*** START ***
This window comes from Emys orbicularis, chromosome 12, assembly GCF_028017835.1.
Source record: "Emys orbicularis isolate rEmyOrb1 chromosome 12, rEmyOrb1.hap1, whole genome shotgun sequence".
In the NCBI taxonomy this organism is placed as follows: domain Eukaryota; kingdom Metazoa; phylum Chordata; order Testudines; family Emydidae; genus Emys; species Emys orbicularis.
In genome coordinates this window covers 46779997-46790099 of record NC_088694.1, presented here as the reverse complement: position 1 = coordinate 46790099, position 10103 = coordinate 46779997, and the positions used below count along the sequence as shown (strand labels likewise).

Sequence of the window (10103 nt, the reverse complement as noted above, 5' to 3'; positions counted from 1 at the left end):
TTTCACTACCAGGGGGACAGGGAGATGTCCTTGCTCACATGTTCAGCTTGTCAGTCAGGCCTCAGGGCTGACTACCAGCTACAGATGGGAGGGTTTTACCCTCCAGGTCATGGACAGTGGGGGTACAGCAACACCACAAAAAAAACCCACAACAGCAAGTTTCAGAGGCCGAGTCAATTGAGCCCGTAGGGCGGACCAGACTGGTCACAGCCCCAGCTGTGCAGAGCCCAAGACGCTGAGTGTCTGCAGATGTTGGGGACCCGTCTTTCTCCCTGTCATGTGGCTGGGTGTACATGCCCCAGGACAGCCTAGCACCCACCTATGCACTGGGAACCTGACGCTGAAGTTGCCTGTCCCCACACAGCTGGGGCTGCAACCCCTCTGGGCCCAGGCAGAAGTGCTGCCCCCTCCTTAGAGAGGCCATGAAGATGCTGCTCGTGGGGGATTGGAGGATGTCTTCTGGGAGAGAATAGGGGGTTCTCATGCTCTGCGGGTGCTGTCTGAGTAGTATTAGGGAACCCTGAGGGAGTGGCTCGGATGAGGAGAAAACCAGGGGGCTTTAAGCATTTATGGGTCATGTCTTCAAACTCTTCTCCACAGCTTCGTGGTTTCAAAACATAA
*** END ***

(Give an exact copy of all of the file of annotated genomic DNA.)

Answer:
This window comes from Emys orbicularis, chromosome 12, assembly GCF_028017835.1.
Source record: "Emys orbicularis isolate rEmyOrb1 chromosome 12, rEmyOrb1.hap1, whole genome shotgun sequence".
In the NCBI taxonomy this organism is placed as follows: domain Eukaryota; kingdom Metazoa; phylum Chordata; order Testudines; family Emydidae; genus Emys; species Emys orbicularis.
In genome coordinates this window covers 46779997-46790099 of record NC_088694.1, presented here as the reverse complement: position 1 = coordinate 46790099, position 10103 = coordinate 46779997, and the positions used below count along the sequence as shown (strand labels likewise).

Sequence of the window (10103 nt, the reverse complement as noted above, 5' to 3'; positions counted from 1 at the left end):
TTTCACTACCAGGGGGACAGGGAGATGTCCTTGCTCACATGTTCAGCTTGTCAGTCAGGCCTCAGGGCTGACTACCAGCTACAGATGGGAGGGTTTTACCCTCCAGGTCATGGACAGTGGGGGTACAGCAACACCACAAAAAAAACCCACAACAGCAAGTTTCAGAGGCCGAGTCAATTGAGCCCGTAGGGCGGACCAGACTGGTCACAGCCCCAGCTGTGCAGAGCCCAAGACGCTGAGTGTCTGCAGATGTTGGGGACCCGTCTTTCTCCCTGTCATGTGGCTGGGTGTACATGCCCCAGGACAGCCTAGCACCCACCTATGCACTGGGAACCTGACGCTGAAGTTGCCTGTCCCCACACAGCTGGGGCTGCAACCCCTCTGGGCCCAGGCAGAAGTGCTGCCCCCTCCTTAGAGAGGCCATGAAGATGCTGCTCGTGGGGGATTGGAGGATGTCTTCTGGGAGAGAATAGGGGGTTCTCATGCTCTGCGGGTGCTGTCTGAGTAGTATTAGGGAACCCTGAGGGAGTGGCTCGGATGAGGAGAAAACCAGGGGGCTTTAAGCATTTATGGGTCATGTCTTCAAACTCTTCTCCACAGCTTCGTGGTTTCAAAACATAA